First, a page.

Monday, January 28, 2013

Learning to catch Bass using Plastic Worms

Last weekend, Mikko, RC, Jike, and I drove North to Pantabangan to fish for Largemouth Bass (Micropterus salmoides). This was my 2nd trip to Pantabangan and my fifth (5th) attempt to catch a Large Mouth Bass using Texas rigs (T-rigs).

My first trip to Panta last November, although absolutely fun, was disappointing in terms of catching Bass using a T-rig. I was humbled by a lot of missed strikes and missed hook-sets. At that time, I managed to catch 1 fish in 2 days. It was actually the first and only Large Mouth Bass I have caught using this method and I was not really confident that I learned anything. I still think that I cannot feel the sinker hitting the bottom, I cannot feel the faint thumps of the sinker when it hits a rock or log, and most importantly, I cannot really feel subtle bites of the fish. I was stumped on what was causing this problem. I asked my Mikko to try my gear on a couple of occasions. He also noticed that he was unable to feel anything. Our conclusion, it could be the stiff and heavy rod. I was using the Majorcraft Basspara BPC-662MH, 12-20lbs 2pc rod and a Majorcraft Slicer 12-25lb rod mounted on reels with 50lb braid.

Like me, Jike was also dreaming of catching Bass using T-rigs. He is also struggling to learn the art of t-rigs. It's a good thing our mentor Mikko,  is determined to teach us this method. If we still cannot catch Bass by the time the trip is done, he swore that he will jump into the water butt naked. Although I don't want to scare off the fishes, the prospect of seeing him freeze his butt off in the cold would have been hilarious. Believe it or not, Mikko and I even had a training session in Lake Caliraya a week before this trip. But the bad weather and uncooperative bass left us with zero fish in T-rigs. Instead we caught a few small ones using eging gears on jerkbaits.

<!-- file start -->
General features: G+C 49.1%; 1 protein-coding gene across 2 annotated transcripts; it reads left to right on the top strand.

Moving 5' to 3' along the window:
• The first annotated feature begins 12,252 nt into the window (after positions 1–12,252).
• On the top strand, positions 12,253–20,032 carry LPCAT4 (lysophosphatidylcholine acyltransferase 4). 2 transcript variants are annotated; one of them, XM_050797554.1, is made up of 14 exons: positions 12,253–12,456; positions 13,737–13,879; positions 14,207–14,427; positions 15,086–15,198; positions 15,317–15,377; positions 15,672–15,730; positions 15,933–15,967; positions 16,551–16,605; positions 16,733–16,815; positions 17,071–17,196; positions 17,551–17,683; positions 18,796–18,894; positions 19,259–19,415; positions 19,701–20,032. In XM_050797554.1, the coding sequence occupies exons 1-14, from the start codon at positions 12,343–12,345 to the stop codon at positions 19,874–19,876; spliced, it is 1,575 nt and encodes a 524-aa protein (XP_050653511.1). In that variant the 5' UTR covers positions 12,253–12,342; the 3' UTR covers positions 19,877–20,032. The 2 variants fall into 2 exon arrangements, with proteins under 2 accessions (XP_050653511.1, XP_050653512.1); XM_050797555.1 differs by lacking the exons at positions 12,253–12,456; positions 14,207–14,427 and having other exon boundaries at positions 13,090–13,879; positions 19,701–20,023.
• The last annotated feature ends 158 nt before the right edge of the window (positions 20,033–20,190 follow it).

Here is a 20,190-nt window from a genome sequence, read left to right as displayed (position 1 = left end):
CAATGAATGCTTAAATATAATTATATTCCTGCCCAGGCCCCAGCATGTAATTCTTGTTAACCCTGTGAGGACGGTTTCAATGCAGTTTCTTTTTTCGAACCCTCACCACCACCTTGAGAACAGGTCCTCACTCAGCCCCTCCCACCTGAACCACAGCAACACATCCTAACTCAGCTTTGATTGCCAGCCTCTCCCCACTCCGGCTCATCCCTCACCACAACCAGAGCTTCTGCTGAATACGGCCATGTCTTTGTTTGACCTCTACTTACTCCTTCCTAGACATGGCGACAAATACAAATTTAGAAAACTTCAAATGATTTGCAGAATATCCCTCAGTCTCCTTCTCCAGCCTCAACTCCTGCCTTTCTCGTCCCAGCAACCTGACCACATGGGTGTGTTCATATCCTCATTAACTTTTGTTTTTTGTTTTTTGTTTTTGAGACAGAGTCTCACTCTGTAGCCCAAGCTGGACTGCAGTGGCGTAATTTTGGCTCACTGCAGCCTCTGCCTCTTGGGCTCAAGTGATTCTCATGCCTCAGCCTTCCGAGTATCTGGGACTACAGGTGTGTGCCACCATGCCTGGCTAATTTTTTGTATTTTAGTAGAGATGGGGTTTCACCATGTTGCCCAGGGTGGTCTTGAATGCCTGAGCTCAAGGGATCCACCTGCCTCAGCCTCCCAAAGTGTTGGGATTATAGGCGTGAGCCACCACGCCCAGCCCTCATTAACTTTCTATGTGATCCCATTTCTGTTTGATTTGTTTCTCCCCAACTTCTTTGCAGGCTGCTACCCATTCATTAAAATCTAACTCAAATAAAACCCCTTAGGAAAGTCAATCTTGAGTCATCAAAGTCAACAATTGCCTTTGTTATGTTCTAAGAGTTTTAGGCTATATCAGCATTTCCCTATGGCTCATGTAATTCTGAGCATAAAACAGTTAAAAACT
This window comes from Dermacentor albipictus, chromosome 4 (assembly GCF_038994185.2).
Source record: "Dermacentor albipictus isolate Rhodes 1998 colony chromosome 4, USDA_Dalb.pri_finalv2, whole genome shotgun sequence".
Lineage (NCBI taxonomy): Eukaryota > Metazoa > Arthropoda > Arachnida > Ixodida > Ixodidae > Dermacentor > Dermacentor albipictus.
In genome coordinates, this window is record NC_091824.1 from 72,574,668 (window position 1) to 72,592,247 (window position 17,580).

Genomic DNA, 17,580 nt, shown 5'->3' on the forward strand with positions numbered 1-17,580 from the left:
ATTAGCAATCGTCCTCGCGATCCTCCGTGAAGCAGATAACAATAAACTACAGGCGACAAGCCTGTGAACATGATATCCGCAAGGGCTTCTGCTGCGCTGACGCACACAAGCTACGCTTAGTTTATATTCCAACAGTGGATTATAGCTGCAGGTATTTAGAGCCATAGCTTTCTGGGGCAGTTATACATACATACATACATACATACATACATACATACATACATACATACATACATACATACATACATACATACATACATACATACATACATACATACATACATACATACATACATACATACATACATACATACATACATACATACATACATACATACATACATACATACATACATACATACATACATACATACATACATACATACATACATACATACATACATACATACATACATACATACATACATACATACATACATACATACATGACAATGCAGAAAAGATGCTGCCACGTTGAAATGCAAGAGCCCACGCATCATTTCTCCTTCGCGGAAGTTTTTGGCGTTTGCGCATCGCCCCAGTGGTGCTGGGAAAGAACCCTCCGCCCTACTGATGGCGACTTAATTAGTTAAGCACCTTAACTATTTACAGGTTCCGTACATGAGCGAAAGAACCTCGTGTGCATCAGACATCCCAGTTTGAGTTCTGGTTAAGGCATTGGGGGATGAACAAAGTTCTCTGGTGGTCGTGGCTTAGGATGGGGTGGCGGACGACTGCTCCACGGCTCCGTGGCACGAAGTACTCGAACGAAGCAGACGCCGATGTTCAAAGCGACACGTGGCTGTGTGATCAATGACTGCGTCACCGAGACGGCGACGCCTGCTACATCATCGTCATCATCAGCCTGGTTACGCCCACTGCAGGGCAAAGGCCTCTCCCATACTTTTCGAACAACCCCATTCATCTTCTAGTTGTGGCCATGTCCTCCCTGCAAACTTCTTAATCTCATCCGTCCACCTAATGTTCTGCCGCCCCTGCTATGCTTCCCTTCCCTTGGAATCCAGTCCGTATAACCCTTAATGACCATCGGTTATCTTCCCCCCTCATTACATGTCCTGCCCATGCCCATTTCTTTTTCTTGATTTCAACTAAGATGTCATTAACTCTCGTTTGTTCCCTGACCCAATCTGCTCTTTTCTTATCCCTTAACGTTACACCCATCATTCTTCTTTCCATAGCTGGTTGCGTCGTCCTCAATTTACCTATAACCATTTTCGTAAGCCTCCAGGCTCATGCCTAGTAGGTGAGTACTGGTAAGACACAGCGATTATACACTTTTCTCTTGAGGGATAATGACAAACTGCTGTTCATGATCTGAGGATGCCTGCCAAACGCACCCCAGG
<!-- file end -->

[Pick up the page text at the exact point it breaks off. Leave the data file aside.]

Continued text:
At around 12 midnight last Saturday, Miko, RC, and Jike picked me up using the Bass Van (Mikko's MB100 fitted for fishing trips -- rod racks and all). We arrived at Pantabangan at around 4am but we had some permit issues with one of the guards that was posted on the last gate that provides access to the dam's shore. After about half an hour of long negotiation, we were finally let inside. We hurriedly started rigging. It was absolutely freezing in Panta. It could have been 6 degrees Centigrade on my estimate. Rigging was a pain when your fingers are aching from the cold.

For this trip, I decided to tone down my rig. I brought with me my trusted Shimano Clarus 6ft 8-17lb Medium rod. I also brought my Daiwa Sol with 20lb braid (thanks to Ito). I also brought with me a drop shot gear (Daiwa 1500 spinning reel mounted on an Eging rod) in case the BC setup still fails me. As soon as we were done rigging, we boarded the bankas and immediately started fishing. Mikko and I on one boat and Jike and RC on the other. Our boatman took us to a nearby reliable spot. On his first cast, without even twitching the bait, Mikko was on a fish. It was a big fish.